Source

Addresses on Matters Educational Delivered by the Hon. H.F. Hardacre, Minister for Public Instruction, During His Term Of Office, June, 1915 --- September, 1919

Text being read

EuRED : text status
TST4
EuRED : text form
TFO02
EuRED : text provenance
TPR215

Reader(s) and listener(s)

Reader
Hardacre, Herbert Freemont
Aged 57 [Experience in 1918, born in 1861]

Details of the reading experience

Date of Reading Experience
January 21 1918
Time of Reading Experience
EuRED : experience type
EXT111
EuRED : experience frequency
EXF3
Place of reading experience
Australia
EuRED : emotions
EuRED : intensity
EuRED : environment
EuRED : lighting
EuRED : testimony
EuRED : reliability
Notes
[For AusRED]

How to cite this record

You can copy this item for personal use, share it, and post it on a blog or website. It cannot be used commercially without permission. Please ensure the following credit accompanies it:

Addresses on Matters Educational Delivered by the Hon. H.F. Hardacre, Minister for Public Instruction, During His Term Of Office, June, 1915 --- September, 1919
http://eured.univ-lemans.fr/dbworkshop/index.php/Detail/objects/95756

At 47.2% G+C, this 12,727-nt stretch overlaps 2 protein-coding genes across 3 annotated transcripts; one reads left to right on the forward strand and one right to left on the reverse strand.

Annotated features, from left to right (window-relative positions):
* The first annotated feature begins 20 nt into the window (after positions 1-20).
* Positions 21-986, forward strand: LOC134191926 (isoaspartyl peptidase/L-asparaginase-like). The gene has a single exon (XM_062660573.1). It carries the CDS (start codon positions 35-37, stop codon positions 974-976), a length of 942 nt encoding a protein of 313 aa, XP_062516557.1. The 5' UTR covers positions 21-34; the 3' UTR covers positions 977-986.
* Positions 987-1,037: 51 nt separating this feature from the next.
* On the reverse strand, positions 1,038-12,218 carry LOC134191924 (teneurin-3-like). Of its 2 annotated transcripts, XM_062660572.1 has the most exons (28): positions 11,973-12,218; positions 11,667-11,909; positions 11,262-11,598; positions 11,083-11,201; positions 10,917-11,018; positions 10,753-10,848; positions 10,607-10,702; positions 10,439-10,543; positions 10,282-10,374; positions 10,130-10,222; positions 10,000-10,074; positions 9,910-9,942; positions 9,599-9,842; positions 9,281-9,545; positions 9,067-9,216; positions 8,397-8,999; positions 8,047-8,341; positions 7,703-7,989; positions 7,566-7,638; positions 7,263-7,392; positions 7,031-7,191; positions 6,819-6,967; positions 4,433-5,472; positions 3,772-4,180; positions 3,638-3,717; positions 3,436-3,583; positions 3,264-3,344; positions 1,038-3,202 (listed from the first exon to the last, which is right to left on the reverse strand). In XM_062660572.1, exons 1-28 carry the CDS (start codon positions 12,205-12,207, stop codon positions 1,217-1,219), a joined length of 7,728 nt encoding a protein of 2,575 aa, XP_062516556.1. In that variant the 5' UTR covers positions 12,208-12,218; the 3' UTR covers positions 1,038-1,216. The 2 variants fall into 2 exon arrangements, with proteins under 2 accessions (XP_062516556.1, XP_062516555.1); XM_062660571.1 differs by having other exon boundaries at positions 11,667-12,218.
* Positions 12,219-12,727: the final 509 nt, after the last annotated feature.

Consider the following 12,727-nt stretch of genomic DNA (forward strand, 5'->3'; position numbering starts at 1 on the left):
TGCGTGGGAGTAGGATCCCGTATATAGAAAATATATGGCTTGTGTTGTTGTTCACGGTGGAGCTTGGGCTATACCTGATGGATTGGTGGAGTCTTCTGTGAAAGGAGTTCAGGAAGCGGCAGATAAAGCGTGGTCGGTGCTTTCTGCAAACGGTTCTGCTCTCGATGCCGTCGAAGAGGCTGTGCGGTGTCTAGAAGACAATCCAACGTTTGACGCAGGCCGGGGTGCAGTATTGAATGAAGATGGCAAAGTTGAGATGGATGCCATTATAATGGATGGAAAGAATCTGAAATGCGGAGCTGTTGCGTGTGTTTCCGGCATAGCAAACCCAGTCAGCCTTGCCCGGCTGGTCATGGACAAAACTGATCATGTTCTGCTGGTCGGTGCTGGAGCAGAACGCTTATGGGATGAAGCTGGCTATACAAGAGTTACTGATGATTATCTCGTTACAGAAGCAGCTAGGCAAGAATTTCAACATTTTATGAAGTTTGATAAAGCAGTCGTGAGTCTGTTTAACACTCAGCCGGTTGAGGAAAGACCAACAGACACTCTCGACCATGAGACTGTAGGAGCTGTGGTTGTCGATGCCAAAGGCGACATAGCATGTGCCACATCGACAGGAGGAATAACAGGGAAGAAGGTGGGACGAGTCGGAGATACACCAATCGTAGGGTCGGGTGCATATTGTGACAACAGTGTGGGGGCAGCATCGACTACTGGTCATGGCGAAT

Accessed on 2020/06/04 10:42:50

Related place
Australia
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		“The dreams which nations dream come true
		  And shape the world anew.”
The mighty struggle still continues, but even in the terrific din of battle, surrounded by the wreckage of old beliefs, torn by fears and doubts, amid the mist and darkness, we may still see and hear, if we can but ascend the mountain tops, the certain consummation of that coming time of which Gerald Massey, the rich-thoughted working-class poet of England, so inspiringly voiced—

		“Tis coming up the steeps of Time,
		  And this old World is growing brighter!...

		 Freedom! Thy tyrants kill the braves,
		Yet in our memories live the sleepers;
	             And, though doomed millions feed the graves
                          Dug by Death’s fierce red-handed reapers,
                          The World will not forever bow
		 To things that mockGod’s own endeavour;
                          ‘Tis nearer than they wot of now,
                          When flowers shall wreathe the sword for ever,
                          ‘Tis coming! Yes ‘tis coming!”